Hello wonderful community, my name is Anderson and i am a newbie in this GITHUB/PROGRAMMING thing. i was recommended to github by an unknown. downloaded the github app on my system but have no knowledge how to make use of it or even have idea how programming works but i’d love to learn. i will be happy if i am been lectured what to do or where to start. plz anyone?
I would recommend, first of all, not downloading apps from unknown people. Second, my advice is to go to github.com, and create an account. Then go to lab.github.com, and find the course called “Introduction to GitHub” or go here:
Next you need to authorize the GitHub learning lab to your account (It is completely safe) and start the course, it should link you to a course describing the basics of github!
thanks, i will do just that and reply once i am done reading the course.
Welcome on-board @Anderson256!
Which app would that be? if I may ask (out of curiosity)
I fully agree with @Jme7’s advise to you, especially about being careful about downloading untrusted applications — and of course, about the learning resources too — so you might want to consider marking his (her?) answer as the accepted solution:
I am looking for some people to learn with as well, I have been trying on my own for over a year and it seems as if I just run from project to project. I am willing to learn and help each other on this journey.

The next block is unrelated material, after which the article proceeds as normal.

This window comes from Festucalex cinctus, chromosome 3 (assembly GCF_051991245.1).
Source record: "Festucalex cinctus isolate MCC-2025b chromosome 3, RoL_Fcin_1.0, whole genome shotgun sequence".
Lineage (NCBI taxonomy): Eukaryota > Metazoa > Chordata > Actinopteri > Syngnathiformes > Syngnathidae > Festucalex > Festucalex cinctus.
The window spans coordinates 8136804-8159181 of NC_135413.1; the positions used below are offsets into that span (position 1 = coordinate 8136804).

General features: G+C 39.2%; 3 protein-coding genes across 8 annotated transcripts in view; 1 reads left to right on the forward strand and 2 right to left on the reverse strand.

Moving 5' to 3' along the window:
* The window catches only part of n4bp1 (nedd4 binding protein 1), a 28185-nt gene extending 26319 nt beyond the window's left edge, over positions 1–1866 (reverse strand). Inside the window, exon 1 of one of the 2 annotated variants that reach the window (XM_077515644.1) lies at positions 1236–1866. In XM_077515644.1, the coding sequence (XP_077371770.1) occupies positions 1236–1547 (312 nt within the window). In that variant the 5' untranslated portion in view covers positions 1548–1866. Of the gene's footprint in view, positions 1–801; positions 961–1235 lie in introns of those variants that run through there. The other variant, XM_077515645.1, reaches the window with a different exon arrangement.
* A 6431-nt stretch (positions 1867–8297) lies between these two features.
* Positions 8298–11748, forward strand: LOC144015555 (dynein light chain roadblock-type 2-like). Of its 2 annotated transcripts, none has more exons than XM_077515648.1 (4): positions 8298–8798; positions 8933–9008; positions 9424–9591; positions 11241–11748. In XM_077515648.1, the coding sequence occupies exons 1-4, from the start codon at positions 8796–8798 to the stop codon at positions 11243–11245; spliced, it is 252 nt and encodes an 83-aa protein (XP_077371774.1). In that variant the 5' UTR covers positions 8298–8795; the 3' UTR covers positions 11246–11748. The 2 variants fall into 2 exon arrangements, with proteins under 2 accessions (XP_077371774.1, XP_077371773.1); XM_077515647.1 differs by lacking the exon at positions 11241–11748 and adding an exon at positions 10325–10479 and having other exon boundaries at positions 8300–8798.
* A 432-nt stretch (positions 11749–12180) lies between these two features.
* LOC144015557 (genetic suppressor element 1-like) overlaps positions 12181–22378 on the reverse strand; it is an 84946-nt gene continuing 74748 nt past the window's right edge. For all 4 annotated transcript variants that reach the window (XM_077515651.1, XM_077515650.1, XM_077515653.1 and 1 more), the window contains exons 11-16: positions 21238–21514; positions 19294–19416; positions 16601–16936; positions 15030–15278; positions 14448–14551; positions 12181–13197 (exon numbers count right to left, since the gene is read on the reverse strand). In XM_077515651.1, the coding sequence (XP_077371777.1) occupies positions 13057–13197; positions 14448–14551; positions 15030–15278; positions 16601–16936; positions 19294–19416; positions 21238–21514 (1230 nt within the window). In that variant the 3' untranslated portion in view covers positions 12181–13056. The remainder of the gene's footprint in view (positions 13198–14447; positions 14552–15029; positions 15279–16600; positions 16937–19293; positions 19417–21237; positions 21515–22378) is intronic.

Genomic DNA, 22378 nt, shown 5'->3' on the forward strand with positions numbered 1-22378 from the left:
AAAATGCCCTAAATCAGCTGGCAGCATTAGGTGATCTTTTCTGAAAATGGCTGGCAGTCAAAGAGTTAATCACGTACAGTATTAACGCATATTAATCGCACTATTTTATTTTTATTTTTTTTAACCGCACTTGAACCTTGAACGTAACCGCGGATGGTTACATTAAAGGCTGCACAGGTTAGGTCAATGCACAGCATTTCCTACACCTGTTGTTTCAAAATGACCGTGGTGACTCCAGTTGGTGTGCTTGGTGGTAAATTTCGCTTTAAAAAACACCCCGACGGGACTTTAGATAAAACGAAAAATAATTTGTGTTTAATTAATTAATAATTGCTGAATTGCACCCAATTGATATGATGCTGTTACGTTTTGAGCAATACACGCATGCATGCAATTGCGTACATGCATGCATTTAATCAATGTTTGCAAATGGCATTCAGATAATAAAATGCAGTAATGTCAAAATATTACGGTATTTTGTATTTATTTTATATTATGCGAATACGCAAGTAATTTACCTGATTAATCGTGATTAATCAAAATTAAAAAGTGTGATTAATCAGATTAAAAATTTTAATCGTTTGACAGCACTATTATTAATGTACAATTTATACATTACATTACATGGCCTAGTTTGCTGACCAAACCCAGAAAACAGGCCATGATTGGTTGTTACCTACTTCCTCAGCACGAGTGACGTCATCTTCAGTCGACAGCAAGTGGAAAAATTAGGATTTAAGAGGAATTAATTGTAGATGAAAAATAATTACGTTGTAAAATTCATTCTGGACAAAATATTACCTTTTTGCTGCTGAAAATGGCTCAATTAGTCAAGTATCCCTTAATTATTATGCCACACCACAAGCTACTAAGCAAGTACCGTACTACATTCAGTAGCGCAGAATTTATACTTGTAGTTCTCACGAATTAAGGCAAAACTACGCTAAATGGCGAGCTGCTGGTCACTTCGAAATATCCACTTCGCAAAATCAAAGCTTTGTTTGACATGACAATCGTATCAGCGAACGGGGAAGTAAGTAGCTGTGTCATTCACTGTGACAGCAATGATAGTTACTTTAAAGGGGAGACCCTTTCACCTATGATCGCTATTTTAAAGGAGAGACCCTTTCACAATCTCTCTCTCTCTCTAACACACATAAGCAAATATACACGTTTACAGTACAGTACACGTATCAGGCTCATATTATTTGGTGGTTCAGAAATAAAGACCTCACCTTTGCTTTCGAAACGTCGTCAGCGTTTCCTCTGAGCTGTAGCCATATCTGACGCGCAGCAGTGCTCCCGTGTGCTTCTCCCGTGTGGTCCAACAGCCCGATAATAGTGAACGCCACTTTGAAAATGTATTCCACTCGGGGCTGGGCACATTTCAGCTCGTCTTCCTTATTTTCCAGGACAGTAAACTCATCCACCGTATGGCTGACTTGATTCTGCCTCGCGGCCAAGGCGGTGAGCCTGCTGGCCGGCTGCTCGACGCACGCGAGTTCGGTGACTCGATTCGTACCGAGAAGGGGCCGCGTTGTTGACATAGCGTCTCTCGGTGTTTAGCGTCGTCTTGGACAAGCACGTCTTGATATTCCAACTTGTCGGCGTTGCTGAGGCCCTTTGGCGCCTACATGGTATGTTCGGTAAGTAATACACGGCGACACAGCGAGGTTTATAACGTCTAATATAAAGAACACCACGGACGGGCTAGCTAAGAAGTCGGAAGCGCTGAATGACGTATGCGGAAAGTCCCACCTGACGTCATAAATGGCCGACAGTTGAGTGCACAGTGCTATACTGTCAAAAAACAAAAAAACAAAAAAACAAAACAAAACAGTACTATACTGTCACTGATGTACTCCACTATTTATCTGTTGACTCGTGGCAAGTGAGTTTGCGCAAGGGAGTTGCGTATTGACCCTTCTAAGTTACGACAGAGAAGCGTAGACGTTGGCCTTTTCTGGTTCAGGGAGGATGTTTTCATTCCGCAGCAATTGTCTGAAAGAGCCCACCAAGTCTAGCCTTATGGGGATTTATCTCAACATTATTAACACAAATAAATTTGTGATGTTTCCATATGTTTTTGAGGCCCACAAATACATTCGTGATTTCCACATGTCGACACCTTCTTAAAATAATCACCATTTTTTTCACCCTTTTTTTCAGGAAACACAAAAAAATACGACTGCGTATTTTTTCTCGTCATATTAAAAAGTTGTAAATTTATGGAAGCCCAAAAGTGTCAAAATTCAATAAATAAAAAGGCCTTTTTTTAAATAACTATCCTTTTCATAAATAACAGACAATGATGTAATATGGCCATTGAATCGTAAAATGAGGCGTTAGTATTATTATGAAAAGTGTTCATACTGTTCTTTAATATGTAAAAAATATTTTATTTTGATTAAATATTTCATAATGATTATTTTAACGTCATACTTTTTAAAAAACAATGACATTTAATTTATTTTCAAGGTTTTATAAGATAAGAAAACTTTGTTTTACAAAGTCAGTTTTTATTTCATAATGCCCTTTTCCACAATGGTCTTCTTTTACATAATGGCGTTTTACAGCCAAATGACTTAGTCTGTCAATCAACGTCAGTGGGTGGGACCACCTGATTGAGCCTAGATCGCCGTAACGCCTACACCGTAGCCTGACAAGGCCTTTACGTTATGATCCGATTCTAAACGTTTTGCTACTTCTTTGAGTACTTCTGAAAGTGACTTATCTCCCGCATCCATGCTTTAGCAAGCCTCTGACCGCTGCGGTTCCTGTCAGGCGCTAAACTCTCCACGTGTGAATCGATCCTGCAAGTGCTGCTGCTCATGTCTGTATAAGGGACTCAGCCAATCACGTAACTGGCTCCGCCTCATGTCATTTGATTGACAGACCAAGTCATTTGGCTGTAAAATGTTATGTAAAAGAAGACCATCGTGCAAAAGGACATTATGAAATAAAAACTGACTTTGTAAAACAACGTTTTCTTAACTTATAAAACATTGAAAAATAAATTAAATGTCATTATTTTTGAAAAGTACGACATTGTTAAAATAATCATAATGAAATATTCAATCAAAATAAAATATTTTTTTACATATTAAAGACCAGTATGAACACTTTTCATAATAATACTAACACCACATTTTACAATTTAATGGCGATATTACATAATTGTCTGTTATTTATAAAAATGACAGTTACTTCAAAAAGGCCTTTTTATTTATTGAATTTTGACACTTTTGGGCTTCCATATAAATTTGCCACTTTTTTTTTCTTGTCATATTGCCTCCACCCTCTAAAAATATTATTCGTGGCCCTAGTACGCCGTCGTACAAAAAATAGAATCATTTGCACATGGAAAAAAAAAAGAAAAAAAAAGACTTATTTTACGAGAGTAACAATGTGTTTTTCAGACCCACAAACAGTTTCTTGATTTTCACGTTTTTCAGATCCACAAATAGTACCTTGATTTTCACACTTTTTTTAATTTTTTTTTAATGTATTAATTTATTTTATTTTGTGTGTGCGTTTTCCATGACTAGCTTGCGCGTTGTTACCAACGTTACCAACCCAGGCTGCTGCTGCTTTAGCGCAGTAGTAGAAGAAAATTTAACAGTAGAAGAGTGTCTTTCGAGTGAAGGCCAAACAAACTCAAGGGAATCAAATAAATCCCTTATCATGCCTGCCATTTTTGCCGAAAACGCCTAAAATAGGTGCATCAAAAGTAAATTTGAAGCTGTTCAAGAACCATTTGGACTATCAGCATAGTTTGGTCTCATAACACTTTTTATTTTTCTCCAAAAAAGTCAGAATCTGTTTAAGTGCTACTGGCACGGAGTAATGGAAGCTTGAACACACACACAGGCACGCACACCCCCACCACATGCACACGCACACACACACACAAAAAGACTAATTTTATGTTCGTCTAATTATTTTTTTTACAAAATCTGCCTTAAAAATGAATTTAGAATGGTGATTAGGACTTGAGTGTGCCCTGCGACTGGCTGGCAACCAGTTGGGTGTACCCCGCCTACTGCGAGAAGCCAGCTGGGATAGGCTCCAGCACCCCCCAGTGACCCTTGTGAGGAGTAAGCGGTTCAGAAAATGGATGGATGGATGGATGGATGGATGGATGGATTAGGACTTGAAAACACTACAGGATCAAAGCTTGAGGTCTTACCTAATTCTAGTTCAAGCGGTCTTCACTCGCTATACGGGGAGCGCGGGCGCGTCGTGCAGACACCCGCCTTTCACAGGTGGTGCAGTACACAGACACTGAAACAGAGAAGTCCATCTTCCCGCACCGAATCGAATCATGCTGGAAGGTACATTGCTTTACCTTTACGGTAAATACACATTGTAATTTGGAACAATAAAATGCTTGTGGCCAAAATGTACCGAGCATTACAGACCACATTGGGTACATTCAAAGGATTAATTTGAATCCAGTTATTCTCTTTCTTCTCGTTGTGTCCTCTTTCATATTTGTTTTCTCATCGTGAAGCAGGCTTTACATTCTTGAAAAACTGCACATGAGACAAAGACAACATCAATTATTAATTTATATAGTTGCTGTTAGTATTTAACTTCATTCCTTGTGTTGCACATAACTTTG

If you’re new to version control, GitHub and the open source community in general, going solo is not a good choice — it would be like someone who lived in a small village all his life and suddenly moves to a big metropolis: you’d feel overwhelmed and lost, unable to find your way through the city.
I’ve been in that place too (as many others have) and I know the feeling. It’s not about programming skills, it’s about the present-day open source development world being a huge ecosystem where it’s easy to lose oneself. You need guidance, examples, points of reference.
My advice to you is to find a project which you like and that you feel you could commit yourself to and contribute to it, then fork it and start working on/for it. Chances are that the project’s maintainers (out of courtesy) will be keen on helping you overcome any problems you face while attempting to contribute to the project.
Contributions aren’t limited to coding either, an extra hand in documentation is always appreciated — updating the documentation, proofreading it, translating it to other locales (i18n), etc. So there’s always room for collaboration on a project, even if its code programming is beyond you capabilities.